Review: Anne of Green Gables by L.M Montgomery

As soon as Anne Shirley arrived at the snug,  white farmhouse called Green Gables, she knew she  wanted to stay forever… but would the Cuthberts send her back to the orphanage? Anne knows she’s not  what they expected — a skinny girl with decidedly  red hair and a temper to match. If only she could  convince them to let her stay, she’d try very hard  not to keep rushing headlong into scrapes or blurt  out the very first thing she had to say. Anne was  not like anybody else, everyone at Green Gables  agreed; she was special — a girl with an enormous  imagination. This orphan girl dreamed of the day  when she could call herself Anne of Green Gables.

I’ve read Anne of Green Gables many, many times in the past, but haven’t picked it up in about 8 years or more. I’ve really missed her! I can really remember why I was so very attached to Anne when I was 11 or 12- she was a red headed version of myself, really. I always wanted to be friends with her, but unfortunately no one had worked out how to make book characters come alive yet!

I’ve read the whole series, up until Rilla of Ingleside, but I’ve always come back to the first three books. I bought this copy of the book early this week, as I thought the cover art was just gorgeous! My old bind-up copy of the first three books has unfortunately been read to death, and it seems my brother took it into his head to carve his name on the front cover… he was a charming lad.

I still adore this book, but I’d totally forgotten some aspects of it! For example, I forgot how the structure works- it’s basically a chapter per story arc or “scrape”, with the overarching arc running through and tying them together. Generally, each chapter has a moral- don’t let your imagination get away with you, don’t be too vain, don’t get your friends drunk etc etc.

One issue I had with this particular copy of the book was that the spelling and some of the wording was Americanised. It normally doesn’t bother me too much, but for some reason I found it really jarring, as I’m sure my old copy was written with standard English spelling. I read American books all the time, but never expect classics to be in American English. Honestly, if I’d realised this beforehand, I wouldn’t have bought this copy, despite how pretty the cover is. I bought the first three books in this cover style though, so I guess I’ll have to deal with it!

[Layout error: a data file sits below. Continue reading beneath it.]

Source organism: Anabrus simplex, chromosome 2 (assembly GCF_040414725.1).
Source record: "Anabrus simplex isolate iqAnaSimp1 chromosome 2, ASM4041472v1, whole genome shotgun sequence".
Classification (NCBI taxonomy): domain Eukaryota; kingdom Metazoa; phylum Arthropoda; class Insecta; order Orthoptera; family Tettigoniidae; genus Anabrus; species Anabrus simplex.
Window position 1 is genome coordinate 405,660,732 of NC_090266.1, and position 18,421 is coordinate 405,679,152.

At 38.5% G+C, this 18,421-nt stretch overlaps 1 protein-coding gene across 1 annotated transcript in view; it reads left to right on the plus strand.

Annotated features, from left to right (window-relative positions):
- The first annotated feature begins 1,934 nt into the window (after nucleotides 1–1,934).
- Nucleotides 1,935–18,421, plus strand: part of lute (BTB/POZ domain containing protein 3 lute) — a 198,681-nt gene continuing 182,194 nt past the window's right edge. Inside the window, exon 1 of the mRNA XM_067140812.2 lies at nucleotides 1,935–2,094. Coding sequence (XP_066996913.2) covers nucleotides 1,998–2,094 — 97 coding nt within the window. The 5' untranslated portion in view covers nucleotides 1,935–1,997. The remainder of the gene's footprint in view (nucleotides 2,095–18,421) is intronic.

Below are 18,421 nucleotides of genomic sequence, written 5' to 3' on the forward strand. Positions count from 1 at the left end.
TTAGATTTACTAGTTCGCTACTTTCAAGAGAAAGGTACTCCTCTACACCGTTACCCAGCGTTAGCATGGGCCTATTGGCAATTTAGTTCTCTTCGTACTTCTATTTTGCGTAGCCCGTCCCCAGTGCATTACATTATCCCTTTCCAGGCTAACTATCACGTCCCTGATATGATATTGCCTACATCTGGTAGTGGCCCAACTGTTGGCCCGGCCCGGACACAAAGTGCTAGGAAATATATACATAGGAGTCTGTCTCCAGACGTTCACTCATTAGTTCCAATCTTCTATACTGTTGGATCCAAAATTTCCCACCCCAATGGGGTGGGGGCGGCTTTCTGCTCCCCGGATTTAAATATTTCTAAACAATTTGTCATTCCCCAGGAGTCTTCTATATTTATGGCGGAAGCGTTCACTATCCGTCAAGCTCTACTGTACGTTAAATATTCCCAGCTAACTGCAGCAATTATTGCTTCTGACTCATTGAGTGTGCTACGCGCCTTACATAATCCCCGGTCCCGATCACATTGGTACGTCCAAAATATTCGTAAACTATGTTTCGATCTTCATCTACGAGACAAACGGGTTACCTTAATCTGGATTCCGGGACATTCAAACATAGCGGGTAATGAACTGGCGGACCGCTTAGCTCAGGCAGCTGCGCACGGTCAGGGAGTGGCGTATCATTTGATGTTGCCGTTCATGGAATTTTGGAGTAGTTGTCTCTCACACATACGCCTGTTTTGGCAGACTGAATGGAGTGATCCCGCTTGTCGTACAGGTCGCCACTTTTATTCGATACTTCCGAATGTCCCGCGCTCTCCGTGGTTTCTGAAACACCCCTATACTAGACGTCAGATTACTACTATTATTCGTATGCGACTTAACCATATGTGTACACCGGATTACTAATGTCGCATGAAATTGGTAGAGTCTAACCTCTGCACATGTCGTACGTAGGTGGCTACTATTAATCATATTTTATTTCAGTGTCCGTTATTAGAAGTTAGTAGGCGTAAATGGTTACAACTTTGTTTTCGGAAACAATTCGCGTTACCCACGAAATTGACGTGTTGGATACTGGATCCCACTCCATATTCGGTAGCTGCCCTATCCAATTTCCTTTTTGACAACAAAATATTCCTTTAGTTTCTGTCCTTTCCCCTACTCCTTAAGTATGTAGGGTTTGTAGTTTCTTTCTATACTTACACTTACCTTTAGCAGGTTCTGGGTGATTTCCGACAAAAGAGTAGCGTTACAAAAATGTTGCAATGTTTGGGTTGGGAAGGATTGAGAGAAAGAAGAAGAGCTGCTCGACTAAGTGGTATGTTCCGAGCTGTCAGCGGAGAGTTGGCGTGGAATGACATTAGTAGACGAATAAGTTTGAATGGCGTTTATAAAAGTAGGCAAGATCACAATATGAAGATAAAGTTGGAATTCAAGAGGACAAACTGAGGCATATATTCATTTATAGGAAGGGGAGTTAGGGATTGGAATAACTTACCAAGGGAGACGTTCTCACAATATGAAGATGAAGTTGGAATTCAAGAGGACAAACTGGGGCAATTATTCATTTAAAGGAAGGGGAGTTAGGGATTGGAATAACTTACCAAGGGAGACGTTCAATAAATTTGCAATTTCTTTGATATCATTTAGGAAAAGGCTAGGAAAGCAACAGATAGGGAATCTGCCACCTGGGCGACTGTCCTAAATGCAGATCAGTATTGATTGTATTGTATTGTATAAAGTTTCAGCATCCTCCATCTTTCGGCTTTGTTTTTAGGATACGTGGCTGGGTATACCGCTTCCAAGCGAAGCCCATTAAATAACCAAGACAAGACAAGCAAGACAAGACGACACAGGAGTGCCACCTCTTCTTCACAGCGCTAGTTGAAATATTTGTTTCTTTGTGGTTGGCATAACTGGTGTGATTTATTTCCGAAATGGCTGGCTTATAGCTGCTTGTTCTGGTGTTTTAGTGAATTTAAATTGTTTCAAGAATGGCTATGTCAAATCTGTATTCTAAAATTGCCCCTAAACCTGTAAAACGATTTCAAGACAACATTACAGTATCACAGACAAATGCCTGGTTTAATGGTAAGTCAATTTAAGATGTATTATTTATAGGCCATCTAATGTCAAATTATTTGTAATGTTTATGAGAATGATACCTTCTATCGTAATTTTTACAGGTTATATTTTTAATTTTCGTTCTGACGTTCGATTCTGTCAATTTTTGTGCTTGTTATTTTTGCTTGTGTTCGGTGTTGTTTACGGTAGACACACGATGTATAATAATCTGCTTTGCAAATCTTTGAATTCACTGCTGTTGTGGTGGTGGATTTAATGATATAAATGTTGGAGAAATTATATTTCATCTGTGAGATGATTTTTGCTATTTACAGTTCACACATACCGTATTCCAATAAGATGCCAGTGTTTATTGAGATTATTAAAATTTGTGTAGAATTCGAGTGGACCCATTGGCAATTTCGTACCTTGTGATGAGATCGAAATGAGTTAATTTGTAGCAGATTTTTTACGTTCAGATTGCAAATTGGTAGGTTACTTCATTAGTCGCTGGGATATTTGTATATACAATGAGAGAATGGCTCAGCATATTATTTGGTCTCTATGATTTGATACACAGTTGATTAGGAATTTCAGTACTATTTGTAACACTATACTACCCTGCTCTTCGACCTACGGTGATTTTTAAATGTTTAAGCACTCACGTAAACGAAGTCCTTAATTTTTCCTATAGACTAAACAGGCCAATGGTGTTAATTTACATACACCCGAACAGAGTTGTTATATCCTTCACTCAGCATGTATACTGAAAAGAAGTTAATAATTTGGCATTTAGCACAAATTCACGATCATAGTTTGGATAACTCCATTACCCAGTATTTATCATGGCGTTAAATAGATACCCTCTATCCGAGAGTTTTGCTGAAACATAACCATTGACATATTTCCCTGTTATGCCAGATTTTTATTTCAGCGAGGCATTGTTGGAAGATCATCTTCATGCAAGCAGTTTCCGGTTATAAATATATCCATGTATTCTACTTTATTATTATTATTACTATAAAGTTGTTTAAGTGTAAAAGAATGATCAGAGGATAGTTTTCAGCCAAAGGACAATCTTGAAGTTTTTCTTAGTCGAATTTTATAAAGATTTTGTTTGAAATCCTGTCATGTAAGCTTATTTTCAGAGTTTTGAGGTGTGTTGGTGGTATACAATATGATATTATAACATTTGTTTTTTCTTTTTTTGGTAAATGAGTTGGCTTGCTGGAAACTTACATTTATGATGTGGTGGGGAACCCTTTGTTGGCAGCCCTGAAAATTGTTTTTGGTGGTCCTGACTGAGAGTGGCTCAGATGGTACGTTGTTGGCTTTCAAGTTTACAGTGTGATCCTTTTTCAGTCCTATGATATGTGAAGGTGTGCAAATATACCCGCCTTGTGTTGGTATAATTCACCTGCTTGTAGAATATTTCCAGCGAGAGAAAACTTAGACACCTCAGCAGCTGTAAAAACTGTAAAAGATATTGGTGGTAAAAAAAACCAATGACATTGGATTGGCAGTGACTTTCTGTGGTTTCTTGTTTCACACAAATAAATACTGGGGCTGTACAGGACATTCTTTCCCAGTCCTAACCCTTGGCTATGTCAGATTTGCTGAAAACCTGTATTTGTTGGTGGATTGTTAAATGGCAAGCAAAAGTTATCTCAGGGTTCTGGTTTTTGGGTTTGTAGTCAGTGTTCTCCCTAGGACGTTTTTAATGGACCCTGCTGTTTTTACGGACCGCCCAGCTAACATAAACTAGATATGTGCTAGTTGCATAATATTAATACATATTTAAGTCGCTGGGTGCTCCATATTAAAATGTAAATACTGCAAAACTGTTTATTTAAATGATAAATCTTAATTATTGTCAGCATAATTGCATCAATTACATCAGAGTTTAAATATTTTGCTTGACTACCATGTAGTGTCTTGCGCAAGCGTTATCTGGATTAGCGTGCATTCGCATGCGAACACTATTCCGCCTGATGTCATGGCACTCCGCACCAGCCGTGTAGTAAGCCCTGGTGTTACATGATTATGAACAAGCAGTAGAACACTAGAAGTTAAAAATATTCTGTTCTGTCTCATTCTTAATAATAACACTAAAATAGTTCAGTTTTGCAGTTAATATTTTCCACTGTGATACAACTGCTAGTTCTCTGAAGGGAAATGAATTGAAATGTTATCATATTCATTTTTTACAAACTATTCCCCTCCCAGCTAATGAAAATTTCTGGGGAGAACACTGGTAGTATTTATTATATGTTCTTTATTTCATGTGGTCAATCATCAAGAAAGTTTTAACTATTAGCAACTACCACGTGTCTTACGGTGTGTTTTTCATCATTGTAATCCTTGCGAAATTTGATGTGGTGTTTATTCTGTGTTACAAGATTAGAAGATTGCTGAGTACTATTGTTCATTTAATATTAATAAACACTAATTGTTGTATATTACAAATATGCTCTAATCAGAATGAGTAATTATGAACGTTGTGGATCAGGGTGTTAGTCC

Also, if anyone else is getting this edition, it seems to be missing a book. I saw the box set of “the first four books”, but it was missing Anne of Windy Poplars/Willows… it just jumped from Anne of the Island to Anne’s House of Dreams, which was odd! From what I remember when I first bought the series, Anne of Windy Poplars (as my edition is called) was a pain to get my hands on… maybe it’s a standard thing, but I’d hate to miss out on a chunk of Anne… I wonder how it would affect the story?

Anyway, back to the review!

I still cried at the end, I still wanted to hug Matthew and hit Mrs Lynde with a frying pan and I still feel conflicted about Marilla for most of the book. I don’t agree with her parenting style at all, but I do believe she had Anne’s best interests at heart.

I love Anne even more now! I really think she’s a wonderful example for little girls that you really don’t have to be perfect to be interesting, clever and good natured. She gets constant ribbing for her looks but has the confidence to fire back if someone is rude. She holds a grudge like you wouldn’t believe, but is willing to admit when she is wrong. She proves that you can be popular AND clever, that topping the class doesn’t mean an immediate social downfall. Yes, she can get a bit annoying at times, but who doesn’t?

I also love her imagination and how it gets her in trouble… especially the Haunted Woods bit, because that is EXACTLY what I do to myself, and has been for years! I’ll totally convince myself that there’s something creepy about, or dream up something about a place and totally freak myself out over nothing at all. I also get so distracted by whatever I’m thinking about that I forget to do stuff, leave the cake in the oven, make half a cup of tea… it’s a bad habit!